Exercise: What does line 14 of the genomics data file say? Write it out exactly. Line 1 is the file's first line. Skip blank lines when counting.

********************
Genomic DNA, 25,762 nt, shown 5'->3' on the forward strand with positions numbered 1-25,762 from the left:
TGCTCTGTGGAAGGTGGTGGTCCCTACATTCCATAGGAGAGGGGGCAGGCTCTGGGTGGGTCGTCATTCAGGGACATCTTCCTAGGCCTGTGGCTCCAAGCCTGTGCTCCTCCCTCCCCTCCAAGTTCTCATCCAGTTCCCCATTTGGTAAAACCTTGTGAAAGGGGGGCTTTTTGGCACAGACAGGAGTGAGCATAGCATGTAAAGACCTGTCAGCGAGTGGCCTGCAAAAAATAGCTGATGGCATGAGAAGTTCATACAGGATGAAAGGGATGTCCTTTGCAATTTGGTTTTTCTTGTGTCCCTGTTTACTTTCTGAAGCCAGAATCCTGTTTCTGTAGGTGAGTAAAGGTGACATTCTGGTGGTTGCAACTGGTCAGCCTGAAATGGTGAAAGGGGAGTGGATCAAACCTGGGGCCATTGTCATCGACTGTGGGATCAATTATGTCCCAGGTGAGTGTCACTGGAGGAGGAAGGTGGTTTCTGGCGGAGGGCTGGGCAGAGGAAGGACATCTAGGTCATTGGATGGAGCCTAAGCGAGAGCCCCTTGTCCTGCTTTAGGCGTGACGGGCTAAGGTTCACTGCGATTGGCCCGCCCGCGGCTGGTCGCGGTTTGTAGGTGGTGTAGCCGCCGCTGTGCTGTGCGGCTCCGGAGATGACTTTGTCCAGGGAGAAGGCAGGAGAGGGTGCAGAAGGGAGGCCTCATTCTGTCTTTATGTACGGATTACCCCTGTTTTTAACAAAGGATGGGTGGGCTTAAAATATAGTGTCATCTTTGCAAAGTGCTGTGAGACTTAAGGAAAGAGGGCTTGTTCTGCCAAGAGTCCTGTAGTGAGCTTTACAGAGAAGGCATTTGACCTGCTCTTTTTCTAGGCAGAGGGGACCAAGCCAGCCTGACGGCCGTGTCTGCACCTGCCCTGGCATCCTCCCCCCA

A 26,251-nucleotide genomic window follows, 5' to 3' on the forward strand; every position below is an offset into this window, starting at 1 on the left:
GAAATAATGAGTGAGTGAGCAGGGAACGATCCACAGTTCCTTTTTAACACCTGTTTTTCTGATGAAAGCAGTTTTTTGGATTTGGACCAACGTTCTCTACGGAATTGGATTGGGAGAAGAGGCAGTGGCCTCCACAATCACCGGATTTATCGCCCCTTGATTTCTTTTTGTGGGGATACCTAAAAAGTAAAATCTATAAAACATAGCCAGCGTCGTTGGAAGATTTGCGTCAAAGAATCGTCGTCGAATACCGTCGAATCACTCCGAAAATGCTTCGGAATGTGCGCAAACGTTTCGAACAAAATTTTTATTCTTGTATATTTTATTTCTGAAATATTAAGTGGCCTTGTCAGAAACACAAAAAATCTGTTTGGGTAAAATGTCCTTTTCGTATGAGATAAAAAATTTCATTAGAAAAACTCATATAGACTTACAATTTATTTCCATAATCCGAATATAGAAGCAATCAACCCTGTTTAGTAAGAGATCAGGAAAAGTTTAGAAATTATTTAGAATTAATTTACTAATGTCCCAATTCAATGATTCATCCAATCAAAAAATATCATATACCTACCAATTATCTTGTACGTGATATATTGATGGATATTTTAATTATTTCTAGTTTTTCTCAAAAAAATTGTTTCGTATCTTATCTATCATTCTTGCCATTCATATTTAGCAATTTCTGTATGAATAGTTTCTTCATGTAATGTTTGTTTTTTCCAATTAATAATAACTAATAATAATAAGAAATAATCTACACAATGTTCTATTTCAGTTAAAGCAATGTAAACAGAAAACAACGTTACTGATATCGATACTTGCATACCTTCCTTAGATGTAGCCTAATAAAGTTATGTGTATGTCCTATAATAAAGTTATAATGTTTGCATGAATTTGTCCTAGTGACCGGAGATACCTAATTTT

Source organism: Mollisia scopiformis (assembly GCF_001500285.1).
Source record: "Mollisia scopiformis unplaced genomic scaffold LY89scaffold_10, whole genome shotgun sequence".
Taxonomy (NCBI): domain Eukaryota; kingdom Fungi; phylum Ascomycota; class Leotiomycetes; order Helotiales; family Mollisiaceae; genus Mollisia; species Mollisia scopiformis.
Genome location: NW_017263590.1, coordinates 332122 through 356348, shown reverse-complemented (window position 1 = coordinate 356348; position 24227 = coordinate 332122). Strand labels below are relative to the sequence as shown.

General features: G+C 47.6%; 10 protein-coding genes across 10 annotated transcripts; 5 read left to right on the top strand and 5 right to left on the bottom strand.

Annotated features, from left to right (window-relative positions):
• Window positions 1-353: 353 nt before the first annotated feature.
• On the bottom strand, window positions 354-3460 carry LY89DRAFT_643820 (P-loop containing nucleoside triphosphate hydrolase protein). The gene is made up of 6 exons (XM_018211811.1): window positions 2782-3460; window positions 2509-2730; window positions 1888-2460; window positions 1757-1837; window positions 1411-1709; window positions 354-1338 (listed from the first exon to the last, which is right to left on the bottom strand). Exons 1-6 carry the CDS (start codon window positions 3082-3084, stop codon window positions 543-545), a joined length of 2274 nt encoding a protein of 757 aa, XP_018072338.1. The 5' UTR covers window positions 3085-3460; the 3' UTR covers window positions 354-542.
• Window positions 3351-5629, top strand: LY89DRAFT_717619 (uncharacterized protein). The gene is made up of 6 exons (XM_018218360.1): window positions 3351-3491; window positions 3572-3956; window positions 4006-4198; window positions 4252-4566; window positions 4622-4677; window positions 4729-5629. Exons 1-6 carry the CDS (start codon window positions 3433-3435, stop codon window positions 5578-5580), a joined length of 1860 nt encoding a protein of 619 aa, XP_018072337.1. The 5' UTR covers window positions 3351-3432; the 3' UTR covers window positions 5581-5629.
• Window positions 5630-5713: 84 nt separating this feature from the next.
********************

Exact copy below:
• Window positions 5630-5713: 84 nt separating this feature from the next.